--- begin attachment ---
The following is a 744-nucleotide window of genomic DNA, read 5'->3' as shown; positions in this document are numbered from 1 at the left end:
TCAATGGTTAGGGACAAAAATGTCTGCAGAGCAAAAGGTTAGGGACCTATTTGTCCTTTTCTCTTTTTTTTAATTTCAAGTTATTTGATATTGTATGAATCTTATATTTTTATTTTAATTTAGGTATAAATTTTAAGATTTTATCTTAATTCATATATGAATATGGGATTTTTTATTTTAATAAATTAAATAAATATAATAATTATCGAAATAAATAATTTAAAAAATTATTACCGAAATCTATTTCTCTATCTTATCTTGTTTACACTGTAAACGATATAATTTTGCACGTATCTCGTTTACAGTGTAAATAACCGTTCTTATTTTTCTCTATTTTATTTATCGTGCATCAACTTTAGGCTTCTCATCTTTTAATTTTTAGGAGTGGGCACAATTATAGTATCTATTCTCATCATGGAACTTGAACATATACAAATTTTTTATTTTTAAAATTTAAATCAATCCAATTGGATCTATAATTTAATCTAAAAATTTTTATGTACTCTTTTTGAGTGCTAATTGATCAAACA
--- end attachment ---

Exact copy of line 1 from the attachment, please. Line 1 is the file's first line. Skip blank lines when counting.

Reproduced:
The following is a 744-nucleotide window of genomic DNA, read 5'->3' as shown; positions in this document are numbered from 1 at the left end: